I decided to incorporate the challenge of Randy Seaver of Genea-Musings to “Do Some Semi-Random Research” into my 52 Ancestors posts. His challenge:
1) Go to your family tree database of choice (you know, like Roots Magic, Reunion, Ancestry Member Tree), and determine who the very first person on your list of C surnames is. Or the first person on your list of J surnames. Or P surnames. Or any other name you need to research. Your choice!
Using my Family Tree Maker Index, the first person on my list of “P” surnames is Helen P. I do not know her surname so I do not have any information on her parents.
2) What do you know (or not know) about this person based on your research? It’s OK to do more research if you need to – in fact, it’s encouraged!
I obtained her name as Helen P. from her tombstone. “P” is most likely her middle initial since the tombstone was for both she and her, husband, Enoch Shuda. According to the 1920 US census, Helen was born in Pennsylvania about 1898 (her tombstone states 1896). Her parents are both listed as Lithuanian. The 1930 US census shows her age at first marriage as 19, so she married Enoch Shuda about 1917. Helen and Enoch have three children—Amelia, Theresa, and Thomas. Helen died in 1992 at the of 96.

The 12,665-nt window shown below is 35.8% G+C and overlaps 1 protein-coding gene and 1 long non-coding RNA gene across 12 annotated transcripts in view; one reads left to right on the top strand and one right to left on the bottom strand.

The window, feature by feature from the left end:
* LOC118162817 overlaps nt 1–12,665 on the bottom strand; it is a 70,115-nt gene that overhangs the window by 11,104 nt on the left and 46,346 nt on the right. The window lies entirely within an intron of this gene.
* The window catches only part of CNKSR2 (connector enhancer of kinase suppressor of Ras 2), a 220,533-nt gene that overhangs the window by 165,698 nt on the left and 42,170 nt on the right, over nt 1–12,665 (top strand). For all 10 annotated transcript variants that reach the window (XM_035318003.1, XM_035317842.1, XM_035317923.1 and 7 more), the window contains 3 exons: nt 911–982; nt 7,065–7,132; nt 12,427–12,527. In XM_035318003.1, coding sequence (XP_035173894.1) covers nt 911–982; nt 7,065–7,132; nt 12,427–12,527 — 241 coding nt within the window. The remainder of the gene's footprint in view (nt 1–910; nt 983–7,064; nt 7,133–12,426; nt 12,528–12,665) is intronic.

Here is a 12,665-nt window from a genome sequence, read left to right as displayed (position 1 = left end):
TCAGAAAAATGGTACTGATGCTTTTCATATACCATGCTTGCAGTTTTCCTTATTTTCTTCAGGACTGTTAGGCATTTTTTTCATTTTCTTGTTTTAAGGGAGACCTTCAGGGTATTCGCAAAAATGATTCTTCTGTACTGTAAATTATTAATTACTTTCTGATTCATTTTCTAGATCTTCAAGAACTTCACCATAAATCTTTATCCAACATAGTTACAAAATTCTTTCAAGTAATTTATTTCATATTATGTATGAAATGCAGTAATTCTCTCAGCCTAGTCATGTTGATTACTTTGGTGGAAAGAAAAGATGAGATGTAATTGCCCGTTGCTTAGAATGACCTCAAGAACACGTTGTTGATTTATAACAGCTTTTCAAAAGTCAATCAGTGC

Eureka! Doing this semi-random research turned up an obituary for Enoch J. Shuda. He was known as Nick Shuda and was the owner and operator of the Nick Shuda Café in Locust Gap, Northumberland County, Pennsylvania. Locust Gap is in Mount Carmel Township. The obituary states that he married the former Helen Patchkusky of Mount Carmel on 30 November 1916 in the Church of Our Lady. It also lists all the survivors. Wow, eight grandchildren. I will be able to fill in a lot of detail for Enoch and Helen with this document.
3) How are you related to this person, and why is s/he in your family tree?
Helen is not a direct relation. She is the wife of my 2nd cousin 2x removed, Enoch Shuda.
Week 28 of 52 Ancestors in 52 Weeks, a blogging challenge initiated by Amy Johnston Crow in her blog No Story Too Small.